We have love contracts with all the people we are in contact with from our most distant Facebook acquaintances to those very closest to us. These contracts are often unintentional and are developed over time. It is the unintentional nature of most love contracts that leave survivors of childhood abuse floating on a sea of uncertainty. My first marriage was a victim of a completely unintentional and ever evolving love contract. My current marriage is rock solid because of an intentionally built love contract.
One of the things I have come to understand, due largely because of my sisters of choice, Sarah and Crystal, is that love contracts do NOT have to be unintentional and they do not require anyone’s signature but my own. My friend who is freaked out and screaming and upset is actually worried about the expiration date of our love contract. What she hasn’t yet realized and accepted is that the contract for our friendship and love doesn’t have any stipulations in it. For adult survivors of abuse, contracts without stipulations are an unknown and unbelievable thing.  Without Sarah or Crystal or my late mother, Coco, I am unsure I would even understand that myself.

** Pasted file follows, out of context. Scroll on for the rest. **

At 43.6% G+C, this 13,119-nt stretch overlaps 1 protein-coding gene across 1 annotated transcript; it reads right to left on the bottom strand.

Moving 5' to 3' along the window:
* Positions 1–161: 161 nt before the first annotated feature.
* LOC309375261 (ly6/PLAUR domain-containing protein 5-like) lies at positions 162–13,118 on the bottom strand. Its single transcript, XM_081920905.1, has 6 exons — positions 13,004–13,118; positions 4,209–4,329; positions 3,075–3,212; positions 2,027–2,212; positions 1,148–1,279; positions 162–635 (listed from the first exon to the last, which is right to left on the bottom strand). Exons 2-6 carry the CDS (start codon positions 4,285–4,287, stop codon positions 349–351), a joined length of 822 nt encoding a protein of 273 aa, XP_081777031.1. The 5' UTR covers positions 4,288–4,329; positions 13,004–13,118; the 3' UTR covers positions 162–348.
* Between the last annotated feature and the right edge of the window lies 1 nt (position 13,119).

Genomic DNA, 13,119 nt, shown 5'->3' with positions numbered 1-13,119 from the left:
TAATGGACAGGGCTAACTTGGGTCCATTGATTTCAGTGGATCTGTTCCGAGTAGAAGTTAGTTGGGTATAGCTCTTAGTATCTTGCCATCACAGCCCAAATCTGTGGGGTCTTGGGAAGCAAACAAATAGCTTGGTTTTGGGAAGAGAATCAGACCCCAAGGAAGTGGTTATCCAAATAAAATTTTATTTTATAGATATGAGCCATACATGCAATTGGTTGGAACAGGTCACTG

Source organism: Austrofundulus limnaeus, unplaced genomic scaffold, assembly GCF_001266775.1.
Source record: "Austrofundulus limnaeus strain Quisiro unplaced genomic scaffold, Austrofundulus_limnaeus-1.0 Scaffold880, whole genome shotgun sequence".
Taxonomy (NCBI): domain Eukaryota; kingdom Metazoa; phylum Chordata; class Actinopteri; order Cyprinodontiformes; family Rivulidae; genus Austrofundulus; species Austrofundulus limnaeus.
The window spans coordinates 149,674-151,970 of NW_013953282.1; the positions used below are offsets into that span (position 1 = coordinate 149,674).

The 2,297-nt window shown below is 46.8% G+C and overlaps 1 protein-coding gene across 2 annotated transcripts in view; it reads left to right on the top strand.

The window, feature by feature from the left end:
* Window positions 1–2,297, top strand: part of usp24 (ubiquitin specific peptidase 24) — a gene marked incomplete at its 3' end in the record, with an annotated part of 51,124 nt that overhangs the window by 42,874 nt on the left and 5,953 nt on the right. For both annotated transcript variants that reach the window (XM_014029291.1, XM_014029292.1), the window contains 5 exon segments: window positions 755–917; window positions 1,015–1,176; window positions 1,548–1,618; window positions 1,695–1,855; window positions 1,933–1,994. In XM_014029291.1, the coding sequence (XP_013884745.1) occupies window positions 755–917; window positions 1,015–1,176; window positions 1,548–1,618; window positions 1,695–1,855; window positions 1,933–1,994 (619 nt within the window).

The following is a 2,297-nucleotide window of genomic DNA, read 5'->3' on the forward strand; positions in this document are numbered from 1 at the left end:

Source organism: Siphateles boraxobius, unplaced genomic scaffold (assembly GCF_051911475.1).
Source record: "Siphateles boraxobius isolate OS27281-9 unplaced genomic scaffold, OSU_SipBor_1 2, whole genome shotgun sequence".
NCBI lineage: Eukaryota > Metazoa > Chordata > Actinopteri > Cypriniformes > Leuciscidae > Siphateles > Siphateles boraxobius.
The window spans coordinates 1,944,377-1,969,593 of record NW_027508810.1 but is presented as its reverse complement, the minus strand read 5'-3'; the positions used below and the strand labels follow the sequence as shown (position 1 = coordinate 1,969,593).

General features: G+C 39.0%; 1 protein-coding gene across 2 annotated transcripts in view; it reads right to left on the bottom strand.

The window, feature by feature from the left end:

You see, it took people coming along and given me that unconditional, unstipulated contract of love to help me understand several things that are vital in loving. First, love is a choice based on nothing but the decision to love.
Why does my husband love me? Why does Sarah or Crystal love me? Why did Coco love me?

No reason whatsoever.  They decided to love me. They decided somewhere along the line to love me without stipulation. They decided to teach me how loving is suppose to look. Coco showed me the love contract all mothers should have for their children. It is the contract I have for my own son based upon the blueprint she gave me.